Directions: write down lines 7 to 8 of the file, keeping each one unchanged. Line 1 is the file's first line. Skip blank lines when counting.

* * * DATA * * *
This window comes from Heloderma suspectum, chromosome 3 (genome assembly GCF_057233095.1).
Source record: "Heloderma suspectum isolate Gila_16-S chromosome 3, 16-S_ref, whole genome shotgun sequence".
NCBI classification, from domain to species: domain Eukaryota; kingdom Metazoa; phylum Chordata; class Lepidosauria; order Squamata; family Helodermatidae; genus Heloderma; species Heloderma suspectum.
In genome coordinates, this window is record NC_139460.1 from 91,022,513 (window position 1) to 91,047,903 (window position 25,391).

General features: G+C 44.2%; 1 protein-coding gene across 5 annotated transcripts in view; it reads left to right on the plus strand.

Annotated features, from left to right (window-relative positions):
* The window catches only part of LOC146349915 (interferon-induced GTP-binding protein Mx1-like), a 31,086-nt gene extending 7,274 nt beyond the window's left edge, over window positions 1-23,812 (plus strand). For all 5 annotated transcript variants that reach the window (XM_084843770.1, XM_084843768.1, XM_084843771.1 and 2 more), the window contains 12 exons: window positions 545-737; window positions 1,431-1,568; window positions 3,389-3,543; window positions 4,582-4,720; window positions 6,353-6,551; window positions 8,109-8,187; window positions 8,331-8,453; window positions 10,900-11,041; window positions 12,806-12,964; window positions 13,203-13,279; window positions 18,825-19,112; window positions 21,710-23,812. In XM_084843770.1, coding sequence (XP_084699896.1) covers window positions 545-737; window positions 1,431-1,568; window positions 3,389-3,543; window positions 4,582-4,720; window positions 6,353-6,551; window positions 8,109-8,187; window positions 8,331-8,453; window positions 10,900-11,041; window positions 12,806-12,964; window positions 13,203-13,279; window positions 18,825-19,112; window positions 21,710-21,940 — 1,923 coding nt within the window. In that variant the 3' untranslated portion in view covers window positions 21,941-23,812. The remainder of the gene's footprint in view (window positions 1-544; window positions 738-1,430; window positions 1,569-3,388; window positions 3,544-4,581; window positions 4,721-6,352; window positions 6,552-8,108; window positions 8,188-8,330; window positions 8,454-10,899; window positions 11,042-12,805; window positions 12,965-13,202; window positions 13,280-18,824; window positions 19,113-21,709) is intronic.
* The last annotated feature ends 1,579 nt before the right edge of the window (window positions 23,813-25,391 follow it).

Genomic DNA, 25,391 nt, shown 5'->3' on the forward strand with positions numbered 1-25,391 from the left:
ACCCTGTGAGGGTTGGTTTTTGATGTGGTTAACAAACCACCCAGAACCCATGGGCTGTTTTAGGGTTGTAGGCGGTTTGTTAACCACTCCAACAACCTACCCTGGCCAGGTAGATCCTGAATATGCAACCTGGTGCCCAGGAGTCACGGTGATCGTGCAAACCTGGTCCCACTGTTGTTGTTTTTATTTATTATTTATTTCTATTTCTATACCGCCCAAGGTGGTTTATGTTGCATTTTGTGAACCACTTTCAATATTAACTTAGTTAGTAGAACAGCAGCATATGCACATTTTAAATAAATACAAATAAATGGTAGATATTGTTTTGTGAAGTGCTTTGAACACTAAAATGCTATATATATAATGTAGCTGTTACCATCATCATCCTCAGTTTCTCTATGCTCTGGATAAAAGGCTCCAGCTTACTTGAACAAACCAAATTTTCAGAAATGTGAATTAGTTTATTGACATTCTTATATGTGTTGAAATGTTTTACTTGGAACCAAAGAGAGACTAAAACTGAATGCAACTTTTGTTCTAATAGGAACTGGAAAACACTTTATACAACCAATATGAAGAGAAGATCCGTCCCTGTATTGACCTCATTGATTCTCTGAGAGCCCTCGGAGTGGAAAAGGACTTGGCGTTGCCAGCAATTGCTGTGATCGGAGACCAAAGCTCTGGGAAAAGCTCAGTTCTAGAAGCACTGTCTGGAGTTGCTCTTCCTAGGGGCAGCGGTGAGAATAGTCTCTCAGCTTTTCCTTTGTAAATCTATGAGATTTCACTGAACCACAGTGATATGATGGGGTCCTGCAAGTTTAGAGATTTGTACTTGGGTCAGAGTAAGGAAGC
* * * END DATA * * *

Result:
* The window catches only part of LOC146349915 (interferon-induced GTP-binding protein Mx1-like), a 31,086-nt gene extending 7,274 nt beyond the window's left edge, over window positions 1-23,812 (plus strand). For all 5 annotated transcript variants that reach the window (XM_084843770.1, XM_084843768.1, XM_084843771.1 and 2 more), the window contains 12 exons: window positions 545-737; window positions 1,431-1,568; window positions 3,389-3,543; window positions 4,582-4,720; window positions 6,353-6,551; window positions 8,109-8,187; window positions 8,331-8,453; window positions 10,900-11,041; window positions 12,806-12,964; window positions 13,203-13,279; window positions 18,825-19,112; window positions 21,710-23,812. In XM_084843770.1, coding sequence (XP_084699896.1) covers window positions 545-737; window positions 1,431-1,568; window positions 3,389-3,543; window positions 4,582-4,720; window positions 6,353-6,551; window positions 8,109-8,187; window positions 8,331-8,453; window positions 10,900-11,041; window positions 12,806-12,964; window positions 13,203-13,279; window positions 18,825-19,112; window positions 21,710-21,940 — 1,923 coding nt within the window. In that variant the 3' untranslated portion in view covers window positions 21,941-23,812. The remainder of the gene's footprint in view (window positions 1-544; window positions 738-1,430; window positions 1,569-3,388; window positions 3,544-4,581; window positions 4,721-6,352; window positions 6,552-8,108; window positions 8,188-8,330; window positions 8,454-10,899; window positions 11,042-12,805; window positions 12,965-13,202; window positions 13,280-18,824; window positions 19,113-21,709) is intronic.
* The last annotated feature ends 1,579 nt before the right edge of the window (window positions 23,813-25,391 follow it).